Big nations defy attempts at straitjacketing or being bound by narrow definitions. Big nations, such as India which has as many people living inside its borders as four continents combined, are not nations in the strictest sense.
To help define such a nebulous entity, euphemisms such as ‘the other India’ have gained currency. This ‘other India’ is a grand illusion because this country has numerous ‘other Indias’ coexisting like parallel universes. A lifetime isn’t enough time to gain perspective into each.
Dr. Ilina Sen’s ‘Inside Chhattisgarh – A Political Memoir’ released by Penguin is a glimpse into one of the oldest surviving segments of India – its tribal hinterland inside the boundary of what is now the state of Chhattisgarh.
On the 14 May, 2007, paediatrician Dr. Binayak Sen, walked into Tarbahar Police Station in Chhattisgarh with his friend, the lawyer Sudha Bharadwaj. He was told that the police wanted to discuss some matter with him. In the station, they were courteous and offered him chai and biscuits as they talked.
A little while later, the inspector got a call. His demeanour changed. He asked Binayak to step aside and said he was putting him under arrest.
On the face of it, it was a simple incident, the likes of which has happened a million times in the past and will continue in the future. Yet, this was not a simple arrest. It was the beginning of something that would reverberate through history.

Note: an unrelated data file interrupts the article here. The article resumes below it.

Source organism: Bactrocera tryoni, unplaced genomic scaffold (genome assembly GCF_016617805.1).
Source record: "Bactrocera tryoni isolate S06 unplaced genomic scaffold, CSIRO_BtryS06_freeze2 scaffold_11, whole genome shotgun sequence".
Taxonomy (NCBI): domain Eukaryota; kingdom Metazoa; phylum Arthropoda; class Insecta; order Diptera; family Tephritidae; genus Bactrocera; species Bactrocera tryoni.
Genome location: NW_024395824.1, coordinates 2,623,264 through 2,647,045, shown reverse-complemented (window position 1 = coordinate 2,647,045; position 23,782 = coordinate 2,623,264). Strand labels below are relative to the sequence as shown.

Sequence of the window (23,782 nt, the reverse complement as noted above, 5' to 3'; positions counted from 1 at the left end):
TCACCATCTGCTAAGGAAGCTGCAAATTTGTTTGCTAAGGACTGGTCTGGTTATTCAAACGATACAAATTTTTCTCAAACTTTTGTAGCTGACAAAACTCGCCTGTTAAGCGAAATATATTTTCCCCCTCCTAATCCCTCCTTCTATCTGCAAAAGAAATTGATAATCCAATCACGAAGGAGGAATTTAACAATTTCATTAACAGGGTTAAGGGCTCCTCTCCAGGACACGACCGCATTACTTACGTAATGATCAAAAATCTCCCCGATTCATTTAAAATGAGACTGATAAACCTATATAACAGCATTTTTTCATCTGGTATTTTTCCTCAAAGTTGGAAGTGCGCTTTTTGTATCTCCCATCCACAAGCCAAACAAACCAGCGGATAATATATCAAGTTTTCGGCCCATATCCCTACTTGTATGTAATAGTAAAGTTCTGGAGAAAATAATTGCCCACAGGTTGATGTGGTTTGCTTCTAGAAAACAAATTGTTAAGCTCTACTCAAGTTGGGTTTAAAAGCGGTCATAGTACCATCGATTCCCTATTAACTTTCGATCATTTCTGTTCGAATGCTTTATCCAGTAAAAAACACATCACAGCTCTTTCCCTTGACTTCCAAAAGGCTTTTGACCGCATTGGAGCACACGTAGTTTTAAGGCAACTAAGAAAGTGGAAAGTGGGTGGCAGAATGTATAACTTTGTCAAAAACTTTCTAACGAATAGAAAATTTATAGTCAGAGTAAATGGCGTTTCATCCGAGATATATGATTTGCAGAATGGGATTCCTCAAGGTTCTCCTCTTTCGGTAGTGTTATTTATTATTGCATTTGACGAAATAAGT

But that day, and in the days to follow, no one thought of history. All that the present showcased to the family of Binayak, were bold newspaper headlines like: ‘Police nab Naxalite Courier’ or ‘Dr. Sen’s letters carry the message of revolution’.
In the next few days, months and years as the news gained traction, the nation suddenly woke up to this man who few knew before. Most believed the police version of the story that he was a dreaded Naxalite out for open revolution against the Indian State. Few asked for proof of his crime, as 600 word news articles erased decades of grassroots work done by this genteel man and his wife.
Yet, another thing also happened simultaneously. Aware people woke up to the issues involved. And over the years a movement gained traction, called the ‘Free Binayak Sen Campaign’ not just in India but the world over as protests for his release happened in as far places as New York and London. 22 Nobel laureates wrote to the Prime Minister and President of India protesting his incarceration.